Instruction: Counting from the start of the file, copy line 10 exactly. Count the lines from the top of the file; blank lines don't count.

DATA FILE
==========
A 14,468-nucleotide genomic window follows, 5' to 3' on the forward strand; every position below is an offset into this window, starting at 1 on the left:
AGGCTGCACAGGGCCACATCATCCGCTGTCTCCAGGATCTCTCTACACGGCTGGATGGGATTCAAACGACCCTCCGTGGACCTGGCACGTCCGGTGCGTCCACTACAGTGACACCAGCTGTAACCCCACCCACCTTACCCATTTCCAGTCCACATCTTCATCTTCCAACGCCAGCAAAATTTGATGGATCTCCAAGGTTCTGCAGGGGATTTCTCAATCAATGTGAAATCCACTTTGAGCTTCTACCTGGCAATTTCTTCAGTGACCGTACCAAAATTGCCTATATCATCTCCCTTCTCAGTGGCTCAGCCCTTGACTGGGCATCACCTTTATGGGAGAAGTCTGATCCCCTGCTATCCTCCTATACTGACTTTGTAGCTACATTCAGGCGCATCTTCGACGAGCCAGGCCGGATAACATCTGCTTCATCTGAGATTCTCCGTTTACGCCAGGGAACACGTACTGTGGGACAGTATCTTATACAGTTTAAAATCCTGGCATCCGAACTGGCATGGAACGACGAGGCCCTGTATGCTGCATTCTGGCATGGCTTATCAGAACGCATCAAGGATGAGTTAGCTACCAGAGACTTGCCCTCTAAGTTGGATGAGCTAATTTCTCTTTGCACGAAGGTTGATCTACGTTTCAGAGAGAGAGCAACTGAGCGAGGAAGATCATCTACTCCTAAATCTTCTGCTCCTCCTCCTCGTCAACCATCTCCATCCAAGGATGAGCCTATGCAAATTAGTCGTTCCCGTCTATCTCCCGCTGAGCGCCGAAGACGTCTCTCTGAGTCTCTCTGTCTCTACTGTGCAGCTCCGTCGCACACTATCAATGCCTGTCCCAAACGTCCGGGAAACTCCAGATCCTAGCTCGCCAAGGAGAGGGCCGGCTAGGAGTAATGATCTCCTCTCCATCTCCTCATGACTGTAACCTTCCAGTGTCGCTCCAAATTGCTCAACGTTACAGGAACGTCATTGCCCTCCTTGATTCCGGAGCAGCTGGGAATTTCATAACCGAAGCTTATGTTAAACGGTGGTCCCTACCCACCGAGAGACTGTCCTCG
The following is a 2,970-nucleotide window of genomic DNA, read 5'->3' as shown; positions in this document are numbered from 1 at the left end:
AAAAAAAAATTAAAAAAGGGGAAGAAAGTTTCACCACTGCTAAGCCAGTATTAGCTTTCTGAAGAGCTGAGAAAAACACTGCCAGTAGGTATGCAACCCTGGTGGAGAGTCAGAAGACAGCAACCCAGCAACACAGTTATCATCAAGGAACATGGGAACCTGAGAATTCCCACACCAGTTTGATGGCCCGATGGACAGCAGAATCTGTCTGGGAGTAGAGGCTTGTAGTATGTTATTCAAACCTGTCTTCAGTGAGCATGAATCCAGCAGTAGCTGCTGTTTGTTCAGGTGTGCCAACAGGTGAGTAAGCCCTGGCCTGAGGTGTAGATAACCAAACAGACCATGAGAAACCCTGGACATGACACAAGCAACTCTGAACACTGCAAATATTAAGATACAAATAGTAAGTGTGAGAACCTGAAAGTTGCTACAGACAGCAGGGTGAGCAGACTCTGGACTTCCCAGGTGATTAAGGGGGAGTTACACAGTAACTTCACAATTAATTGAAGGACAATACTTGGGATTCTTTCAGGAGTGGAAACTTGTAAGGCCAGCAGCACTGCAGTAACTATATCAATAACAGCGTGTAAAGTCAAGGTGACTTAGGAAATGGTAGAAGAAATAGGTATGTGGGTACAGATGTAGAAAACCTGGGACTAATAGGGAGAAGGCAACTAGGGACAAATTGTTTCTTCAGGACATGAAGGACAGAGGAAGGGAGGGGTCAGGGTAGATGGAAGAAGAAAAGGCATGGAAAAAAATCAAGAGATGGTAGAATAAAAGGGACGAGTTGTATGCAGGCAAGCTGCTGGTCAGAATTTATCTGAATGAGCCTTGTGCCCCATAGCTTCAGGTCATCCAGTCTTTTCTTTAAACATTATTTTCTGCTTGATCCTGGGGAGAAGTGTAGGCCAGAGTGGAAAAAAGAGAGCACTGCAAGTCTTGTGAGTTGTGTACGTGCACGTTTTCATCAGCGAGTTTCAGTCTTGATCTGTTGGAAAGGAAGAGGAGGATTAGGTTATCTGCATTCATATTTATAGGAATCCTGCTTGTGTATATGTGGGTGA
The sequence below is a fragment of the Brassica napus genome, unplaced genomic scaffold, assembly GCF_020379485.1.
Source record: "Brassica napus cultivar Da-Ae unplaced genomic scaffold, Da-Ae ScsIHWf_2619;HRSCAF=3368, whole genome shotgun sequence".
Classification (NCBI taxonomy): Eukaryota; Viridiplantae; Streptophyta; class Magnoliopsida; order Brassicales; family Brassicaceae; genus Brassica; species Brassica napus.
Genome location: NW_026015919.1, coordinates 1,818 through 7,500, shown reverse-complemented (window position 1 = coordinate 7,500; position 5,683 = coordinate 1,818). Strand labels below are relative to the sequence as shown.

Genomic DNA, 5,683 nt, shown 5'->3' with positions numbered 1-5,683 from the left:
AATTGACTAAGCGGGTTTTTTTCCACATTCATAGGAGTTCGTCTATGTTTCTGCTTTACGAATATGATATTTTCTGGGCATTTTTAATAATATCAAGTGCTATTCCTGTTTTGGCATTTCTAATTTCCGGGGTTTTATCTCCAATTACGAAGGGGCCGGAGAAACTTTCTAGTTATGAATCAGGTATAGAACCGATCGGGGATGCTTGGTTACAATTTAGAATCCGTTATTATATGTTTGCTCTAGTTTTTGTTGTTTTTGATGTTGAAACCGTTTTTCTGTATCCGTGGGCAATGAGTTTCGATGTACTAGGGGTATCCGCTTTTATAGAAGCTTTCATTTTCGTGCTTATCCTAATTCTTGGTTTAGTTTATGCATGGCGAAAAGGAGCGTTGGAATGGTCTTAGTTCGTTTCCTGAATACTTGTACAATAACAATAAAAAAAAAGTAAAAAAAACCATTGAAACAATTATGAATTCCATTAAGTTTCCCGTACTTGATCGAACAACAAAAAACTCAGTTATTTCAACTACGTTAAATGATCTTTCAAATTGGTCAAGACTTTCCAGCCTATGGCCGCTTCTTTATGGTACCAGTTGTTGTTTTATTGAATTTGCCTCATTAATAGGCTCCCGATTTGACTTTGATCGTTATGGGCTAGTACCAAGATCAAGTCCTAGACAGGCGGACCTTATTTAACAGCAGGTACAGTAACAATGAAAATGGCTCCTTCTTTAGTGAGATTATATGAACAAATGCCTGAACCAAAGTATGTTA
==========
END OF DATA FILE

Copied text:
AATTGACTAAGCGGGTTTTTTTCCACATTCATAGGAGTTCGTCTATGTTTCTGCTTTACGAATATGATATTTTCTGGGCATTTTTAATAATATCAAGTGCTATTCCTGTTTTGGCATTTCTAATTTCCGGGGTTTTATCTCCAATTACGAAGGGGCCGGAGAAACTTTCTAGTTATGAATCAGGTATAGAACCGATCGGGGATGCTTGGTTACAATTTAGAATCCGTTATTATATGTTTGCTCTAGTTTTTGTTGTTTTTGATGTTGAAACCGTTTTTCTGTATCCGTGGGCAATGAGTTTCGATGTACTAGGGGTATCCGCTTTTATAGAAGCTTTCATTTTCGTGCTTATCCTAATTCTTGGTTTAGTTTATGCATGGCGAAAAGGAGCGTTGGAATGGTCTTAGTTCGTTTCCTGAATACTTGTACAATAACAATAAAAAAAAAGTAAAAAAAACCATTGAAACAATTATGAATTCCATTAAGTTTCCCGTACTTGATCGAACAACAAAAAACTCAGTTATTTCAACTACGTTAAATGATCTTTCAAATTGGTCAAGACTTTCCAGCCTATGGCCGCTTCTTTATGGTACCAGTTGTTGTTTTATTGAATTTGCCTCATTAATAGGCTCCCGATTTGACTTTGATCGTTATGGGCTAGTACCAAGATCAAGTCCTAGACAGGCGGACCTTATTTAACAGCAGGTACAGTAACAATGAAAATGGCTCCTTCTTTAGTGAGATTATATGAACAAATGCCTGAACCAAAGTATGTTA